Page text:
The new 2010 CRV adresses the down on power iussue of the previous CR-v (somewhat)

The new 2010 CR-V addresses the down on power issue of the previous CR-v (somewhat)

Small SUV – Honda CRV AWD
Honda has been known for smooth, efficient power plants for decades, and the CRV uses the corporate 2.4l in-line 4, which is the very picture of unruffled, almost rev happy bliss. The small Honda covers just about the whole $20,000 price range, with the least expensive AWD CRV fetching less than $23,000, and the mack daddy, EX-L Nav version nearly touching $30,000.

Technical wizardry such as variable valve timing and a drive by wire throttle helps give the CRVa broad power band for a mid sized four cylinder. The high tech power train is also a large part of the reason  the CRV returns such great gas mileage, despite the fact the 2010 CRV has significantly more power (180hp) than the ’09 version. (166hp) The EPA says you’ll average 23 mpg in the AWD CRV, although many magazine tests have recorded substantially better fuel economy. For example a Car and Driver test of an earlier model got over 25mpg, and the 2010 is supposed to be even more efficient.

A knock on the CRV has been its lack of get up and go. The added power on board you’ll not be buying a V6 CRV anytime soon. Seeing as how this is a fuel economy oriented blog,  that’s not the end of the world, but more power is never a bad thing if it comes with too larrge of a fuel economy penalty.

The plus side for the CRV:
Great handling and fuel economy, substantial cargo room for a small SUV, Honda reliability, vehicle dynamics, and overall quality. Improved looks for 2010.

The negative side:
The aforementioned power deficit, not enough zip, could be faster, a bit more torque would help things along some, only has a tow rating of 1,500lbs.

As the Fuel economy leader among SUVs, the Ford Escape Hybrid 4WD deserves an honorable mention here. However, at over $32,000, it is about $8,000 more than the CR-V. Looking a the Escape’s thrifty, fuel sipping EPA mileage rating of 29mpg, you may well be impressed. I know I was. However, even if the price of regular unleaded hits over $4.00 per gallon, it will take you about  220,000 miles to get that money back. If gas prices stay at about $3.00 per gallon you’re looking at almost 300,000  miles before you see a return on your hybrid investment. If you buy and Escape before April Fool’s Day, 2010, you’ll be eligible for a $487 Federal income tax credit, so you’ll want to figure that in as well. Also remember to add in the cost of a battery pack replacement, because if you keep your escape hybrid for over 200,000 miles, you’ll be needing one of those, too.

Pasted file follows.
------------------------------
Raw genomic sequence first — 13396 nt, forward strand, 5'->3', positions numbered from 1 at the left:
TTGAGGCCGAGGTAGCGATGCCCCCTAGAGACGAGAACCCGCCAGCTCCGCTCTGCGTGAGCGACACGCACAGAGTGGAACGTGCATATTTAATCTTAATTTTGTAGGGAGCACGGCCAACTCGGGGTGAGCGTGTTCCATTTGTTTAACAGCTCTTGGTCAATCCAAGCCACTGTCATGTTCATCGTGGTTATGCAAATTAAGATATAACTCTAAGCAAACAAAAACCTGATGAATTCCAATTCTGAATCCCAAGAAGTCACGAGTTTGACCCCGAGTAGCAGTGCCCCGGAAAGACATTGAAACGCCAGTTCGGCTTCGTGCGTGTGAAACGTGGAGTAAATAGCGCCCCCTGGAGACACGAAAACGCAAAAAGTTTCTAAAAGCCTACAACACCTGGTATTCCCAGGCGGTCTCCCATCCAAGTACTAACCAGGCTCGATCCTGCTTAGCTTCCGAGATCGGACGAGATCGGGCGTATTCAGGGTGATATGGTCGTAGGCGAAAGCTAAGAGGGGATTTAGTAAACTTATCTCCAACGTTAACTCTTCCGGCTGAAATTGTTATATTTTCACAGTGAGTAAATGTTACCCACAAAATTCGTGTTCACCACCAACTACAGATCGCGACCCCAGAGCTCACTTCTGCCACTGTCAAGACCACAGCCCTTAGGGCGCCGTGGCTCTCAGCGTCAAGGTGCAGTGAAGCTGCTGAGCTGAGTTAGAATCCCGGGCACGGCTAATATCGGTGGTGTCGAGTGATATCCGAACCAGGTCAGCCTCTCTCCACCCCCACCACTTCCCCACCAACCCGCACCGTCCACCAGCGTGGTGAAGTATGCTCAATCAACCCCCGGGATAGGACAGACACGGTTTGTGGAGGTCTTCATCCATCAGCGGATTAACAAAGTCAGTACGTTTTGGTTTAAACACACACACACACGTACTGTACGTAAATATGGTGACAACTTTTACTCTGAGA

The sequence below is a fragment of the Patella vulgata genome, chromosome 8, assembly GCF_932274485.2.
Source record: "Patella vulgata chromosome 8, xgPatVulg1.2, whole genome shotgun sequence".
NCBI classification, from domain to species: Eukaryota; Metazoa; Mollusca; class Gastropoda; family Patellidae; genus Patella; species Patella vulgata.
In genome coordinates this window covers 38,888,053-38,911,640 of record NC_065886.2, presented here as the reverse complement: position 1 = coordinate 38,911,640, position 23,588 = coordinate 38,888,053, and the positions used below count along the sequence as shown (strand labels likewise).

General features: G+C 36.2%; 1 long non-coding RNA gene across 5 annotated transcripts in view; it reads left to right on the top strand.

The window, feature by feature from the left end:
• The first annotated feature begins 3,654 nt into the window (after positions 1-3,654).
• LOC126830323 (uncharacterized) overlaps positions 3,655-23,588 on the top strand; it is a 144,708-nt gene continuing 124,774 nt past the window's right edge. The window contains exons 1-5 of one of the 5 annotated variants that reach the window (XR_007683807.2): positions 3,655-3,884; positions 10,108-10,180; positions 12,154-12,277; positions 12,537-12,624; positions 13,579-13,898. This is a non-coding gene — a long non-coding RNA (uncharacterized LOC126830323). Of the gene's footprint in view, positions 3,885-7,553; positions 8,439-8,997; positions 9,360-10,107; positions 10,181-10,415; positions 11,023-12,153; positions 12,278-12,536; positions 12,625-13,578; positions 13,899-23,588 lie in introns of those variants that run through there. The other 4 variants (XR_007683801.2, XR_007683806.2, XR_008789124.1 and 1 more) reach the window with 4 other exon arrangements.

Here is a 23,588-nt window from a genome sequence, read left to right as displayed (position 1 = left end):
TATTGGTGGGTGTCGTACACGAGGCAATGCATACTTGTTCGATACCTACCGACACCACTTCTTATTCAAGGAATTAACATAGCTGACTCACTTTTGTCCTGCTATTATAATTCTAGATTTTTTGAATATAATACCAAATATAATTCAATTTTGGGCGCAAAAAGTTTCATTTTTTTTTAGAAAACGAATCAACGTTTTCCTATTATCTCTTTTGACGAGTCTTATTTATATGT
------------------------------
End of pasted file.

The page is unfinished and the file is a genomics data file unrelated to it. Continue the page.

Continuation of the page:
For those of you who plan on keeping your vehicles that long, or just want to make an environmental statement, by all means break out with the Ford. If fuel prices should hit around $6.00 a gallon, you’ll look like a genius and be laughing all the way to the bank. The above ROI calculations ignore any interest expense you might be paying should you have financed your Escape purchase. Since the vast majority of people do finance their automotive purchases, these should not really be ignored. As for me, I’ll take the CR-V.

If you need the ginormous variety SUV, you’ve really got only one choice in something that gets any kind of decent gas mileage, the Hybrid Chevy Tahoe / GMC Yukon. If you’re up for dropping about 60 large, the Mercedes GL-350 BlueTec is almost as large as the TahUkon and gets a respectable (for the Titanic) 19MPG combined, and actually out does the Hybrid GM twins on the freeway, where it delivers a decent 23mpg. However, many folks with the new clean diesel engines actually do even better than the EPA estimates on the highway, and so may you.

I’m awaiting some developments in the SUV arena, namely the TDi Diesel powered VW Tiguan, which should deliver spectacular mileage, decent handling, and a hint of luxury at a not quite luxury price. With any luck it will have some off road prowess as well.

This proves that if you need an SUV, (although  for many folks, a mini van would actually be a better choice) and want to do your part to save gas (or diesel) you have options, and these are my picks for fuel saving SUVs for 2010.